Skip to Content, Navigation, or Footer.
Friday, April 19, 2024
The Observer

1680382400-6f506d3fe9cdb10

Irish make history with bounce-back win in Chapel Hill

Irish notch first road win against North Carolina in program history

Beating Northwestern could be the spark that galvanizes Notre Dame women’s lacrosse to breakthrough championship season, just like the year the men’s team had a season ago. But it was hard to feel that way after the Irish scored just three times in the second half in an upset loss at home to No. 4 Syracuse. That could be the loss that symbolizes that this season will be yet another so close, but yet so far season where their championship ambitions come up short.

The jury is still out on which way things will go for Christine Halfpenny’s group. But the Irish made one heck of a statement in their first contest against the North Carolina Tar Heels since losing to the Orange. Not only are the Tar Heels a top-10 team themselves — the third the Irish have faced in six games — but Saturday’s showdown was Notre Dame’s first road game of the season. A year ago, the Irish were just 4-4 on the road, which stood in stark contrast to their stellar 8-1 record playing at Loftus Sports Center and Arlotta Stadium.

In the present, the Irish are perfect away from home, recording their first ever in Chapel Hill, North Carolina. Earning their second win against ranked competition this year required the Irish to play a much different game than any they had been in all season. Each of Notre Dame’s first six games of the season featured at least 25 combined goals, with the Irish notching a then-season-low 14 against both No. 3 Northwestern and Syracuse. Saturday’s contest at Dorrance Field had just 12 tallies — total.

Almost half of them (five) came in the second quarter alone. That would hardly seem like an offensive burst in most lacrosse games, but it especially stuck out after the defense-heavy opening 15 minutes. It took over 11 minutes for the scoreboard to change, and even then, the Irish were on the power-play and got a free-position shot to score the first goal of the game. But graduate student attacker Madison Ahern got it done, beating former Tewaaraton Award Watch List member Alecia Nicholas for the game’s first tally.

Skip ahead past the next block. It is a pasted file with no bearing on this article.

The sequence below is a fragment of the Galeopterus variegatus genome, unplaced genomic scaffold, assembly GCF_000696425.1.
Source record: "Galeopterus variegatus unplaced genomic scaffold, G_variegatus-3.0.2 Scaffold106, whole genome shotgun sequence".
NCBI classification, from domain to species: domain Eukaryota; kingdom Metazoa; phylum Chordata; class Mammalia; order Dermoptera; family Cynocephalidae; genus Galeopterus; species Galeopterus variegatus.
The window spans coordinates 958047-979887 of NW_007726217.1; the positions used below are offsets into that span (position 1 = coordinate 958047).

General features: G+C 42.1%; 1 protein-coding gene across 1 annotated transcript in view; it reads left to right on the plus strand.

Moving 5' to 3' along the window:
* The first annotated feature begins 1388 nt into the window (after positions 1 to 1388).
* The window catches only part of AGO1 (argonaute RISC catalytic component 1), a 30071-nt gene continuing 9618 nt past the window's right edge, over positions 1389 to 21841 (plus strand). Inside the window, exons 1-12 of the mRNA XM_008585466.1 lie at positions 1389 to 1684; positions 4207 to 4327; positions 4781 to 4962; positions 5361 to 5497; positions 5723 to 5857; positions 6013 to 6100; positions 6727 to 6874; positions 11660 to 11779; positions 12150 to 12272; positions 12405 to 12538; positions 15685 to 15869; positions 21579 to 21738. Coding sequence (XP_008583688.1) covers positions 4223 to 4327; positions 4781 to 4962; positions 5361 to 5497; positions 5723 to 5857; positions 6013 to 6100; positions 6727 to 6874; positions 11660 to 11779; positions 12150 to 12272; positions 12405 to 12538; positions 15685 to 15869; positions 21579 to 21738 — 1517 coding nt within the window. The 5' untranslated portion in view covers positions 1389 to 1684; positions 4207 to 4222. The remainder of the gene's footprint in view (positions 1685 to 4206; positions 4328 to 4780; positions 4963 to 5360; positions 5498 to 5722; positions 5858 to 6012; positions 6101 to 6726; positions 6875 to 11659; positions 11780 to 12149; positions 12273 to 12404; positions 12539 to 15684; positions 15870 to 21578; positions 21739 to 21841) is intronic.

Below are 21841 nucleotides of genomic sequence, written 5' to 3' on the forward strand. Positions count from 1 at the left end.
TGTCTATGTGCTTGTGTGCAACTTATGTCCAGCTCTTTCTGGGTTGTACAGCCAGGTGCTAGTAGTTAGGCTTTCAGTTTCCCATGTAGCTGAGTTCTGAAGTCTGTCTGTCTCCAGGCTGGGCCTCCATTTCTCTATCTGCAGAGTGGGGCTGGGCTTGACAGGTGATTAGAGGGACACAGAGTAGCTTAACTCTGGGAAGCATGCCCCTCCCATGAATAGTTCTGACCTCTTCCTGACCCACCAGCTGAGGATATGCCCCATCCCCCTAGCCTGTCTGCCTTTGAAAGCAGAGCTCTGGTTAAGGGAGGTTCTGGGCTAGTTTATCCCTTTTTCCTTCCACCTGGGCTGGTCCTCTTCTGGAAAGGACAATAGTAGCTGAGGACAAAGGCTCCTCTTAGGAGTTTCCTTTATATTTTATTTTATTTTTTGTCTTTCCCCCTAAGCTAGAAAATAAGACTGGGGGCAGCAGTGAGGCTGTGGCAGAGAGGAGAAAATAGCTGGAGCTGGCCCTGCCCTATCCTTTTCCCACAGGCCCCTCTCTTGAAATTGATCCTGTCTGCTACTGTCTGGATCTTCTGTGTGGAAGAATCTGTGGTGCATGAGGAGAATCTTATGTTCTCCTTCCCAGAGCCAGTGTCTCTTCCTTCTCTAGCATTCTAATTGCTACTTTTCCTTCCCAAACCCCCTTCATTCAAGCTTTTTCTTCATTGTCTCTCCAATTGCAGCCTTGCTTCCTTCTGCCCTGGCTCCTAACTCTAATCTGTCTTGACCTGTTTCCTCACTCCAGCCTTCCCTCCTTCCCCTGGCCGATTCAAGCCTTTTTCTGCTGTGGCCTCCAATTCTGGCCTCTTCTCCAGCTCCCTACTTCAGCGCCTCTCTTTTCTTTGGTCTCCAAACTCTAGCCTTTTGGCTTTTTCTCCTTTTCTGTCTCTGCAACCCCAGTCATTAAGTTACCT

The offense started to pick up about halfway through the second quarter, with three goals put on the board in an 86-second span. Ahern and graduate student attacker Jackie Wolak went back-to-back to give the Irish a 3-0 edge. But in a reversal of how things went in the first quarter against Northwestern, the Irish lost a three-goal advantage late in a quarter. Alyssa Long finally got the Tar Heels on the board with 7:05 to go in the half, and goals a few minutes later by Eva Ingrilli and Reilly Casey evened the tally heading into the break, taking advantage of Irish penalty trouble.

Once again, though, Ahern was there to lead the way. She struck for Notre Dame’s only two goals of the third quarter, which ended with the Irish ahead 5-4. Early strikes separated by just 57 seconds from senior midfielder Mary Kelly Doherty and Wolak gave Notre Dame some breathing room. The game ended without a single goal in the final 10:55 after North Carolina got one back, with the Irish defense preventing them from pulling any closer.

In truth, the Tar Heels may have been fortunate to hang around for so long. The Irish were the better team in numerous key areas, most notably doubling up their opponents in shots (34-17). It was a consistent trend, too, with Notre Dame recording twice as many shots in three of the four quarters. Halfpenny’s team also came out on top in ground balls (19-12) and draw controls (10-5, 66.7%) while also committing six fewer turnovers.

Notre Dame did struggle to hit the net at times, recording a lesser but still impressive 20-14 advantage in shots on goal. Senior Lilly Callahan delivered a season-high nine saves, just two shy of her previous record in conference play. Combine that with the usual stellar draw control work from Doherty and senior midfielder Kelly Denes (four each), the Irish took care of business despite a lack of depth scoring (only three players recorded a point) and a rare off-game from graduate student midfielder Kasey Choma, who was held without a goal for the first time in 69 career collegiate contests.

Not only have the Irish now beaten two of their better teams in the country, they’ve also done so in near dominant fashion. If the Irish and Tar Heels meet again in 2024, the game will carry postseason implications. Performances like this show the Irish are a threat to beat anyone in any style — a trait that’s great to have in big games like Saturday’s.

Sign up for our Observer Sports newsletter!
Have an Irish sports question? Ask it for our Observer Sports mailbag!